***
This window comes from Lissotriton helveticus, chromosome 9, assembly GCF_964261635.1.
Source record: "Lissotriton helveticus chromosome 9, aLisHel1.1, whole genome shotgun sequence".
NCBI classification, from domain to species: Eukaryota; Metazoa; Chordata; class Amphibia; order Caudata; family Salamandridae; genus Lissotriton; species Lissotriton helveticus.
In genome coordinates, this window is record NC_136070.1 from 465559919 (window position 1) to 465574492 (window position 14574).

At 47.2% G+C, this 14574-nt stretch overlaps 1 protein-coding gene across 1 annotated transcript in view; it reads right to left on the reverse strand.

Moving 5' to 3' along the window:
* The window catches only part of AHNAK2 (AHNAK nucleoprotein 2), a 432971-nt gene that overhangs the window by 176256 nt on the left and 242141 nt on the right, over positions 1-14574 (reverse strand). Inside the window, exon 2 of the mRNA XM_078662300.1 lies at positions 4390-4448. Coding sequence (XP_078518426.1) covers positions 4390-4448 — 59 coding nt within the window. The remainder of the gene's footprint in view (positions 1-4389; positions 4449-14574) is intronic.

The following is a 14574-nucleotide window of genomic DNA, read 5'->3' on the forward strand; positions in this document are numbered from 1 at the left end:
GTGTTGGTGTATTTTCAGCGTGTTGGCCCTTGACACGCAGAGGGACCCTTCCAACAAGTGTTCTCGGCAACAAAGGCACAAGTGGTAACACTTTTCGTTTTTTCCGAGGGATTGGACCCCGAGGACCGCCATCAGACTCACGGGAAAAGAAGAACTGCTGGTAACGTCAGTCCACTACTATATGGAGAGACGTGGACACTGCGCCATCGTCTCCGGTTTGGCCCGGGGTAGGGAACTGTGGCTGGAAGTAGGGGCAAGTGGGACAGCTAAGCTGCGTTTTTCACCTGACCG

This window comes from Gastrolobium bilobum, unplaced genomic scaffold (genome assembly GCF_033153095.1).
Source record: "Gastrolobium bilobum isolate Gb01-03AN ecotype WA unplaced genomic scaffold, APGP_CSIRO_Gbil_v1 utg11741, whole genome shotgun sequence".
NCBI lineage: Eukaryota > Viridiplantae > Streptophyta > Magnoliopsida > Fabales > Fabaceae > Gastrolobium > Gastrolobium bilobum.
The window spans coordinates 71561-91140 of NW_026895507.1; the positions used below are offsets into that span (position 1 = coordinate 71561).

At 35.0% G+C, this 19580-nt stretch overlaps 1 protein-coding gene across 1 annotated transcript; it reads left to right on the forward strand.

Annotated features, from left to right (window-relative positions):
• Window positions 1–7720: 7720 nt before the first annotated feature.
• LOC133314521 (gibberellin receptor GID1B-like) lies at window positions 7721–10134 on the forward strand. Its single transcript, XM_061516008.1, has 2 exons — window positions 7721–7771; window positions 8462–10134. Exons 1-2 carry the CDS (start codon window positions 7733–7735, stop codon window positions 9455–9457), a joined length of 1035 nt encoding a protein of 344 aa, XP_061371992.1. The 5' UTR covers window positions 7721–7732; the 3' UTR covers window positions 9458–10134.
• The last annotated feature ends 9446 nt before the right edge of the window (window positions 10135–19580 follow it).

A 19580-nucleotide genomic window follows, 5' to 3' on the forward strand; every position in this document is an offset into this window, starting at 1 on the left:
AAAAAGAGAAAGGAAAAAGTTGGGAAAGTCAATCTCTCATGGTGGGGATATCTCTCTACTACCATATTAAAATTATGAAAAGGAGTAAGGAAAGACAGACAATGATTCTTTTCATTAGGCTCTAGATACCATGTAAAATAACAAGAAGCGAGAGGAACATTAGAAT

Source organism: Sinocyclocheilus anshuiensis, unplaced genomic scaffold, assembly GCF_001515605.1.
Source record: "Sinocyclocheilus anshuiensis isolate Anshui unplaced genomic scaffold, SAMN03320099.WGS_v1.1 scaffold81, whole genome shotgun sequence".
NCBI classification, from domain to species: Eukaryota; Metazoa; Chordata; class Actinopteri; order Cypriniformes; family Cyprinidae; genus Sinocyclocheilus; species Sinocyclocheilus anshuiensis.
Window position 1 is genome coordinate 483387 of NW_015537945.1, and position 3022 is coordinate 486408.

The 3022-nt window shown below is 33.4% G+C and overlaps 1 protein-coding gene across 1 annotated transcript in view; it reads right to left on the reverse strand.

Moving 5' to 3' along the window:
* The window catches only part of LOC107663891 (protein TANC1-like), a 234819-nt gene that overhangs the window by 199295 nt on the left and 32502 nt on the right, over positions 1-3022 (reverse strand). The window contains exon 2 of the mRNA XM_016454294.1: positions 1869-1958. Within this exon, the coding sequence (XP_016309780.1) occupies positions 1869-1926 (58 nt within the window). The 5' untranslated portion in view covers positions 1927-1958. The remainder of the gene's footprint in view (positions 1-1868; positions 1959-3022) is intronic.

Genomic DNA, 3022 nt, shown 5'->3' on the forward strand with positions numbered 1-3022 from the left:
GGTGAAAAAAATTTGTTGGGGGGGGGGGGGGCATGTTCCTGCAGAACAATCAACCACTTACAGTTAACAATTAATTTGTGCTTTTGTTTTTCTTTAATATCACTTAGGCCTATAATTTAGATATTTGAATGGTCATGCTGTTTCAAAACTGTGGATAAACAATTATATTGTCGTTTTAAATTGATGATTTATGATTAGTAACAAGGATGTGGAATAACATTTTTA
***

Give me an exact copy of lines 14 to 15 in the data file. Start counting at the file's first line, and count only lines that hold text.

At 35.0% G+C, this 19580-nt stretch overlaps 1 protein-coding gene across 1 annotated transcript; it reads left to right on the forward strand.

Annotated features, from left to right (window-relative positions):